The 2018-2019 season was not a kind one to Carleton Basketball. Both Men’s and Women’s Basketball were put through trials and tribulations perhaps unprecedented in both programs’ respective histories. After winning three of their first four, Carleton Women’s Basketball dropped a whopping 21 straight contests, finishing with no wins and 18 losses in conference play, including a 62 point blowout to St. Thomas. At the season’s conclusion, Head Coach Cassie Kosiba resigned.
Men’s Basketball had its own share of institutional issues. Following a disappointing 7-18 season (5-15 in MIAC play), eight of the returning 10 players had decided to step away from the program, seven of whom followed through. Six former Knights actually left Carleton, leaving Men’s Basketball with Seniors Kent Hanson and Henry Bensen, sophomore Alex Battist, and a lot of question marks.
Though each squad has a season’s worth of basketball left to play, this week’s victories seemed to be an indicator that things are moving in a positive direction for both programs. The victories themselves are not necessarily suggestive of a systematic turnaround, but the manner with which both teams competed could be. This past Friday, the Carleton Women defeated visiting Martin Luther by a score of 69 to 46, recording 22 steals, third most by the Knights in a single game in program history. The following Tuesday, the men dropped 82 points on North Central, three points more than their highest single game offensive output of the 2018-2019 season, en route to an 82 to 67 win.
In just one game, both groups of Knights appear to have significantly improved the weaknesses that plagued the previous year’s squads. Last season’s men’s team, as with nearly all of defensive wizard, and Head Coach, Guy Kalland’s teams, played excellent defense, holding opponents to 68.6 points per game, good for second amongst MIAC schools. Offensively, however, they ranked dead last, scoring three points per game less than the closest competitor. The women fared even worse, ranking last in both points per game scored and points per game allowed, plagued by turning the ball over 20 times per game, and only forcing 13 turnovers on defense.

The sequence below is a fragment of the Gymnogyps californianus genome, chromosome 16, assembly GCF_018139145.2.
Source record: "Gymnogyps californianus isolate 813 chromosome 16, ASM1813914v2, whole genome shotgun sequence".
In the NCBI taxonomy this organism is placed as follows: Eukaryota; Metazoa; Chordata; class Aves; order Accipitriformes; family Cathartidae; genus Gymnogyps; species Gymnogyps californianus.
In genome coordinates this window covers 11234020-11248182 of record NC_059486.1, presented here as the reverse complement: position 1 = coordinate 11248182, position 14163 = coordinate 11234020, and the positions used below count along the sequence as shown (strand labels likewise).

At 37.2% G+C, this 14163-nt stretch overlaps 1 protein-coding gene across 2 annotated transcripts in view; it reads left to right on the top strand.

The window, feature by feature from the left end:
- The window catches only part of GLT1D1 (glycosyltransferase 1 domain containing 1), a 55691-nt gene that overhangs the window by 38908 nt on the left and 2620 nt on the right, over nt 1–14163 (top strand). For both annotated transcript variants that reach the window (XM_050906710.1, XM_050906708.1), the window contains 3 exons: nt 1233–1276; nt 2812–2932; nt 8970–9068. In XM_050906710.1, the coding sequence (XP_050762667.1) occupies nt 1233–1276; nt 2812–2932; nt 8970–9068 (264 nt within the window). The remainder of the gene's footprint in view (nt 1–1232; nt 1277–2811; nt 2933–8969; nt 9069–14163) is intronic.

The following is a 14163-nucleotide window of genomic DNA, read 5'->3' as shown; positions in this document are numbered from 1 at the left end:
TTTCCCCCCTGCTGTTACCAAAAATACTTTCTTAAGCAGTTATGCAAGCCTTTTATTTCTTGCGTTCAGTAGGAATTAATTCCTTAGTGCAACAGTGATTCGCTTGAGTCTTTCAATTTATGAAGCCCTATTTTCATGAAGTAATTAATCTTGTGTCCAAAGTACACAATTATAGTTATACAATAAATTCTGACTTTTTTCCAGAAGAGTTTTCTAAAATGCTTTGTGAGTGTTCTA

Though Martin Luther is not a particularly strong basketball program, Friday’s result, along with statements from point guard Jill Yanai ’22, shows that defensive mindset for the women’s has changed. Yanai referenced systematic changes to the Knights approach to defense. When asked about their defensive philosophy after the victory, “Coach is always talking to us about using high hands, to make them throw high passes that we can intercept,” said Yanai. “We kind of use this cat and mouse type of thing with the high post, which allows us to be in control on defense. Our philosophy is really just systematically thinking a step ahead for the next pass, and I feel like it’s been working.”